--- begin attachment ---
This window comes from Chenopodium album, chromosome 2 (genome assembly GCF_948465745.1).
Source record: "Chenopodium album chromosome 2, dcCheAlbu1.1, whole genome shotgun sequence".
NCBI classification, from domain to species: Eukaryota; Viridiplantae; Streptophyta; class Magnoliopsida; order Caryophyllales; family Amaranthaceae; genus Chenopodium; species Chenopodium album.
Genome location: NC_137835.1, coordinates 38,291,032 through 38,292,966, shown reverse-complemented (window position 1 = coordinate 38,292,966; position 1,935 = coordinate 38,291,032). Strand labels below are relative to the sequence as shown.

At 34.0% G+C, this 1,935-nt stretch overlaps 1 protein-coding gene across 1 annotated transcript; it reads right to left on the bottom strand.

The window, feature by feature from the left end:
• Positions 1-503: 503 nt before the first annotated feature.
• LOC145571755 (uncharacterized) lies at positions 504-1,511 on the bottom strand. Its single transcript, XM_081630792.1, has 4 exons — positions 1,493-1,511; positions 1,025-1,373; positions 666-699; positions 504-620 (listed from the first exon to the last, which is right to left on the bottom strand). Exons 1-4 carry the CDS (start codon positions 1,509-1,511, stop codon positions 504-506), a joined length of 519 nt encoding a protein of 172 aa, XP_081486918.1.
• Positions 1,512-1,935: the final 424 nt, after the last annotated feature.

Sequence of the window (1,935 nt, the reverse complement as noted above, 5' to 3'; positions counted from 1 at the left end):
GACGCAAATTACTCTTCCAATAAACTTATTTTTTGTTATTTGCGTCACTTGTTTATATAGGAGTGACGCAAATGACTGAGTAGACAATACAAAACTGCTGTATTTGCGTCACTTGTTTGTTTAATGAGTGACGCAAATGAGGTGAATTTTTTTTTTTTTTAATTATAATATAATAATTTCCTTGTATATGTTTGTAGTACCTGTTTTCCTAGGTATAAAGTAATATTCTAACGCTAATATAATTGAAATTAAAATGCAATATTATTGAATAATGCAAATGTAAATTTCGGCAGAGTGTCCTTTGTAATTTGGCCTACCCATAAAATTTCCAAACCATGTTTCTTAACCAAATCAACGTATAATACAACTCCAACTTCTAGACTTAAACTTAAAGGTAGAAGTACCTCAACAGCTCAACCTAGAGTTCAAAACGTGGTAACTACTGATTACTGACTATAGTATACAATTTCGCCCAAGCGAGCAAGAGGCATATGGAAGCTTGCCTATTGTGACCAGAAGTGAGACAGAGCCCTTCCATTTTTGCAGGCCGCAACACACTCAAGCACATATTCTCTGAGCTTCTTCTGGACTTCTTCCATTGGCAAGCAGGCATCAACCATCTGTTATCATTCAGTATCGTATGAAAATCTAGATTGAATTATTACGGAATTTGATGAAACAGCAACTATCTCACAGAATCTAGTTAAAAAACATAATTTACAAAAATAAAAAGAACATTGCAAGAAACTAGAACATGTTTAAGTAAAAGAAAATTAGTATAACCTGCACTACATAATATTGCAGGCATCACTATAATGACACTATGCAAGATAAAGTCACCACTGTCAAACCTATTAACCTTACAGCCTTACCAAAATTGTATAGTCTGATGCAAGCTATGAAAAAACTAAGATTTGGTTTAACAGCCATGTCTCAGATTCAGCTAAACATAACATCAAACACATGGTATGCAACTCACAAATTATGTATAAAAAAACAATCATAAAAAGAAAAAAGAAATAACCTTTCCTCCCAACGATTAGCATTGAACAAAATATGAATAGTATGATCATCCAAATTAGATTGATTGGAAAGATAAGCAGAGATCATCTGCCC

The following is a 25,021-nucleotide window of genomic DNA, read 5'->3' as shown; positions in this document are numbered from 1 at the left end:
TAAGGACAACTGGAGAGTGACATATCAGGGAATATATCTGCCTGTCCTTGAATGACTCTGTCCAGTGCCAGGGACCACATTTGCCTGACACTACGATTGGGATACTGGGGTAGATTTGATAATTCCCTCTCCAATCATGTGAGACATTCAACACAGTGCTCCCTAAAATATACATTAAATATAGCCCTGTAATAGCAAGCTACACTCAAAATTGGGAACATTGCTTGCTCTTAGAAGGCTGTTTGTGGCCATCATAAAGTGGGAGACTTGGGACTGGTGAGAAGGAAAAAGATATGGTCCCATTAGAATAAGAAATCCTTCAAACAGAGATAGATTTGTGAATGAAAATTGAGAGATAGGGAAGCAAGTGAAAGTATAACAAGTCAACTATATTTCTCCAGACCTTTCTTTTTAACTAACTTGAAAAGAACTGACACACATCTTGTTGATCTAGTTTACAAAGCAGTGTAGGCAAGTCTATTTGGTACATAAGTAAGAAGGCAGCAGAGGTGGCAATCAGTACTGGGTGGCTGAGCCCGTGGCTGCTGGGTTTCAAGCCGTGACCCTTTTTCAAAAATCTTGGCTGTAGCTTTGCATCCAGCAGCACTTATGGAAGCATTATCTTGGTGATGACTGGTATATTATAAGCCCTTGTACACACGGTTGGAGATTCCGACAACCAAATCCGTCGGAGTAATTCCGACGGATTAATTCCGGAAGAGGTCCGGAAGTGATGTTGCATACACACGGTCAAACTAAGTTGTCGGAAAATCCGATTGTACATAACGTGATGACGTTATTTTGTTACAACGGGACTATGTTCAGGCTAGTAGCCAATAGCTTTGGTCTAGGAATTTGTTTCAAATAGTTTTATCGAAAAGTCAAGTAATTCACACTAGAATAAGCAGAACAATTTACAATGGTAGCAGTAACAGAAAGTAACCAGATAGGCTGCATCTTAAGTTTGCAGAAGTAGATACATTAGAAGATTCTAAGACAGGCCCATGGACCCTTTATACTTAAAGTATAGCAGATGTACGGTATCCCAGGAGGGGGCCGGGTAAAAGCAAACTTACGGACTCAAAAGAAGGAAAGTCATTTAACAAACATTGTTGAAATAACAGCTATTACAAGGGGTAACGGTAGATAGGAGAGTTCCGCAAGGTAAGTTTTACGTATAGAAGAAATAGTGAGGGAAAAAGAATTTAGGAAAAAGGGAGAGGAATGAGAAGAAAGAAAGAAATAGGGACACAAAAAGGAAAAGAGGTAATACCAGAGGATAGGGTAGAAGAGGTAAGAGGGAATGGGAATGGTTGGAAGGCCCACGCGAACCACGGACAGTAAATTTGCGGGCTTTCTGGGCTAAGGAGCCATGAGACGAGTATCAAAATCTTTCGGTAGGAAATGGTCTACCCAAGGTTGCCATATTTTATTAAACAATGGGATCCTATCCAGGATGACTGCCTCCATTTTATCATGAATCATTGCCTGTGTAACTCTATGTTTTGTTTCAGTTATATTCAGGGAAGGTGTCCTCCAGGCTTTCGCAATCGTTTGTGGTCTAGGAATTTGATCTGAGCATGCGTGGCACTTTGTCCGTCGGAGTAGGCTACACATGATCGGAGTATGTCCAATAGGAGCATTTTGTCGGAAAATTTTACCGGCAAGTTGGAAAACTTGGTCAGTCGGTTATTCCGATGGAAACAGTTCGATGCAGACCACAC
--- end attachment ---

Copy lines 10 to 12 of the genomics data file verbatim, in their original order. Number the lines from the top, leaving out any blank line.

Sequence of the window (1,935 nt, the reverse complement as noted above, 5' to 3'; positions counted from 1 at the left end):
GACGCAAATTACTCTTCCAATAAACTTATTTTTTGTTATTTGCGTCACTTGTTTATATAGGAGTGACGCAAATGACTGAGTAGACAATACAAAACTGCTGTATTTGCGTCACTTGTTTGTTTAATGAGTGACGCAAATGAGGTGAATTTTTTTTTTTTTTAATTATAATATAATAATTTCCTTGTATATGTTTGTAGTACCTGTTTTCCTAGGTATAAAGTAATATTCTAACGCTAATATAATTGAAATTAAAATGCAATATTATTGAATAATGCAAATGTAAATTTCGGCAGAGTGTCCTTTGTAATTTGGCCTACCCATAAAATTTCCAAACCATGTTTCTTAACCAAATCAACGTATAATACAACTCCAACTTCTAGACTTAAACTTAAAGGTAGAAGTACCTCAACAGCTCAACCTAGAGTTCAAAACGTGGTAACTACTGATTACTGACTATAGTATACAATTTCGCCCAAGCGAGCAAGAGGCATATGGAAGCTTGCCTATTGTGACCAGAAGTGAGACAGAGCCCTTCCATTTTTGCAGGCCGCAACACACTCAAGCACATATTCTCTGAGCTTCTTCTGGACTTCTTCCATTGGCAAGCAGGCATCAACCATCTGTTATCATTCAGTATCGTATGAAAATCTAGATTGAATTATTACGGAATTTGATGAAACAGCAACTATCTCACAGAATCTAGTTAAAAAACATAATTTACAAAAATAAAAAGAACATTGCAAGAAACTAGAACATGTTTAAGTAAAAGAAAATTAGTATAACCTGCACTACATAATATTGCAGGCATCACTATAATGACACTATGCAAGATAAAGTCACCACTGTCAAACCTATTAACCTTACAGCCTTACCAAAATTGTATAGTCTGATGCAAGCTATGAAAAAACTAAGATTTGGTTTAACAGCCATGTCTCAGATTCAGCTAAACATAACATCAAACACATGGTATGCAACTCACAAATTATGTATAAAAAAACAATCATAAAAAGAAAAAAGAAATAACCTTTCCTCCCAACGATTAGCATTGAACAAAATATGAATAGTATGATCATCCAAATTAGATTGATTGGAAAGATAAGCAGAGATCATCTGCCC

The following is a 25,021-nucleotide window of genomic DNA, read 5'->3' as shown; positions in this document are numbered from 1 at the left end: